Perennial, evergreen herb or subshrub 8 - 15 cm tall Leaves: opposite, stalkless, crowded, short, less than 1.5 cm long, about 1.3 mm wide, very narrow, linear and needle-like, with a fringe of slender bristles along the edges. Inflorescence: terminal, finely glandular-hairy, with three to six flowers on stalks under 2 cm long. Flowers: 2 - 2.5 cm wide, purple to pink or nearly white, with a darker colored tube and center, radially symmetric, with a slender tube, and abruptly spreading lobes. Sepals: five, 6 - 9 mm long overall, but fused for at least half their length, then separating into linear lobes with very long, narrow, pointed, stiff tips. Petals: five, but fused into a 1 - 1.6 cm long tube, then separating into 1 cm long, 0.7 cm wide, inversely egg-shaped lobes, and often having an uneven edge or shallow notch (about 1 mm deep) at the tip. Stamens: five, with filaments attached at different heights along the inside of the petal tube, but never extending beyond the petal tube. Pistil: with a single, three-chambered, superior ovary; and three, short (1.5 - 3 mm long, usually shorter than stigmas or ovary), fused styles, which separate above the middle into three, linear stigmas. Fruit: a three-valved, three-chambered, egg-shaped capsule with one to three, relatively large (to 6 mm long), ellipsoid seeds per chamber. Stems: several, compact, clumped, and finely, glandular-hairy. The sterile stems are trailing, decumbent, and somewhat woody, while the flowering shoots are more erect.
Similar species: Phlox nivalis is superficially similar to both P. bifida and P. subulata, but both of those species have stamens extending beyond the petal tube, and longer styles (much longer than the stigmas or ovary), which are fused for nearly their entire length. In addition, P. subulata differs by having a smaller diameter flower (at most 2 cm wide). Though P. divaricata and P. pilosa also have short styles and stamens, P. nivalis can easily be distinguished by its low, decumbent form, and short, needle-like leaves. The remaining species of Phlox in the Chicago Region do not have notched petal tips.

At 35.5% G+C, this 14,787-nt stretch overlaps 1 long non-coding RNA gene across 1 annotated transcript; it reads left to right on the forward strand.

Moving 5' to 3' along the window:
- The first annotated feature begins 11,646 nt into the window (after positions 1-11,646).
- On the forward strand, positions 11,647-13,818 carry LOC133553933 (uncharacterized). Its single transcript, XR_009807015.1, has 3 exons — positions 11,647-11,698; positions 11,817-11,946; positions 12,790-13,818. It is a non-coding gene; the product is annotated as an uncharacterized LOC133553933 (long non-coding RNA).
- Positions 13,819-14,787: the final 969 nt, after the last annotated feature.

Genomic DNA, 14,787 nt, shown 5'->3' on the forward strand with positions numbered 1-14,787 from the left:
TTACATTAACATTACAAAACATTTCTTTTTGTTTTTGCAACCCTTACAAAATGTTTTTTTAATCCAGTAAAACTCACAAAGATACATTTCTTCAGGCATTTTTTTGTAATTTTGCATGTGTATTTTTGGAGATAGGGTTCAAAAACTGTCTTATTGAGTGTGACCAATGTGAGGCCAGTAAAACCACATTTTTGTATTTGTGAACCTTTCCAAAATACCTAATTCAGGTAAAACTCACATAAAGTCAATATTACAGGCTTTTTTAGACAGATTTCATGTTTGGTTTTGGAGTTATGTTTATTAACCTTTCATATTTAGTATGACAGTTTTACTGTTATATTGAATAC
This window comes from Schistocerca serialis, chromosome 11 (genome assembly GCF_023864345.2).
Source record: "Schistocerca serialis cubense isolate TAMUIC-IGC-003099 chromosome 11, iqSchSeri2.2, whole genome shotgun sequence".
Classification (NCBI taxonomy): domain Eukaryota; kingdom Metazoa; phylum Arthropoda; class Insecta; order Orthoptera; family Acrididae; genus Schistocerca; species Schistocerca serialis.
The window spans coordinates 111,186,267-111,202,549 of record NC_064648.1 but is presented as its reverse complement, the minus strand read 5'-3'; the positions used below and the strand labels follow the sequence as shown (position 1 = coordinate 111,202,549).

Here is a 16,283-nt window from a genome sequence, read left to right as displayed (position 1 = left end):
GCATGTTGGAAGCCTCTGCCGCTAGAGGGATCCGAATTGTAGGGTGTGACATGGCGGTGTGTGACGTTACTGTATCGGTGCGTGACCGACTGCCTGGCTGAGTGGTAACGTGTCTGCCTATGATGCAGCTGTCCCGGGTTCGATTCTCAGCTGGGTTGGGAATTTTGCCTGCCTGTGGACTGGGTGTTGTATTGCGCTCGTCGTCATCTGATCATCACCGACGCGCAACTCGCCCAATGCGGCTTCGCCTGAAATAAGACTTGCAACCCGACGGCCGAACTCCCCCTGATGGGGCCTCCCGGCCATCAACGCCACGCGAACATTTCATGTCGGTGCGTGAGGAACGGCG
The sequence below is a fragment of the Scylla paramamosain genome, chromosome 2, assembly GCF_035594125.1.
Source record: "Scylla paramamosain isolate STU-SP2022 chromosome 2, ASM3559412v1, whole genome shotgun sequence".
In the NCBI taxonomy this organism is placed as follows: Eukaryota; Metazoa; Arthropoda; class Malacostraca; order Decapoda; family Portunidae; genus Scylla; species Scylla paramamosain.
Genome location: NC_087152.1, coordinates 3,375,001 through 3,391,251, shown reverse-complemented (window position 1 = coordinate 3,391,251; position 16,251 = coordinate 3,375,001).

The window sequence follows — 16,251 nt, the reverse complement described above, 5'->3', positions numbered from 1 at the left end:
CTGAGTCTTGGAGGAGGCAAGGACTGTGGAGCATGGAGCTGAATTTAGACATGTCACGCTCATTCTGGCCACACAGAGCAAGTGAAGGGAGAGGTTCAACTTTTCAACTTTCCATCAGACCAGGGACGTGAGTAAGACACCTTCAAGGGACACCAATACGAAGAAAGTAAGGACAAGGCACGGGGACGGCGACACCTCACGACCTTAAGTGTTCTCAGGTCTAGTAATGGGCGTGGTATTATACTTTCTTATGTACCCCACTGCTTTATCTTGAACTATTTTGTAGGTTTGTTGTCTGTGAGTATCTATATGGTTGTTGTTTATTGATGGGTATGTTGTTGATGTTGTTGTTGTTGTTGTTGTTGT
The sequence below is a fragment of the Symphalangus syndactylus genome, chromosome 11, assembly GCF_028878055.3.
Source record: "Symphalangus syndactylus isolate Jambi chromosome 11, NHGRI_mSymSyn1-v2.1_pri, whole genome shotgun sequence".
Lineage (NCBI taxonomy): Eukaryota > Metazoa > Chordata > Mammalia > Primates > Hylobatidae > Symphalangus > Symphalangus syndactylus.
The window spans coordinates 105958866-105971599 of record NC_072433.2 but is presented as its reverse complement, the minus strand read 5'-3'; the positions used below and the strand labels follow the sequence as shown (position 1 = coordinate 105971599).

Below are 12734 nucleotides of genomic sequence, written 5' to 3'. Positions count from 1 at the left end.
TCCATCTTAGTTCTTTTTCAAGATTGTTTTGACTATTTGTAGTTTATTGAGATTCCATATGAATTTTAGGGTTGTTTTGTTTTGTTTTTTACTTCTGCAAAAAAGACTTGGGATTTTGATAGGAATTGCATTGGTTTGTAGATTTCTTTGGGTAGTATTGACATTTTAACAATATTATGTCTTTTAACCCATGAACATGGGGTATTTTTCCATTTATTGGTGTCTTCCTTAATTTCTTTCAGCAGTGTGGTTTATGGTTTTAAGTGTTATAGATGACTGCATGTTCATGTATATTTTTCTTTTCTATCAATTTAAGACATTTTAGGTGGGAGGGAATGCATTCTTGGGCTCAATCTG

Flowering: April to May
Habitat and ecology: Not native this far north, it has been found only once in a sandy field near a highway and railroad in Berrien County, Michigan.
Occurence in the Chicago region: non-native
Author: The Field Museum
Plant with trailing-decumbent, evergreen sterile shoots and erect, deciduous flowering shoots, 1-3 dm with 4-8 nodes below the infl, the axillary fascicles of reduced lvs conspicuous; main lvs subulate to lance-linear, 1-2 cm; cal glandular-puberulent; cor light purple, varying to white, 2-2.5 cm wide, its lobes entire or erose; style short; 2n=14. Sandy slopes and flats, often in open pine woods; s. Va. to Fla. and Ala.; Tex. Apr.-May. (P. hentzii)
Gleason, Henry A. & Cronquist, Arthur J. 1991. Manual of vascular plants of northeastern United States and adjacent Canada. lxxv + 910 pp.
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Citation: The vPlants Project. vPlants: A Virtual Herbarium of the Chicago Region. http://www.vplants.org
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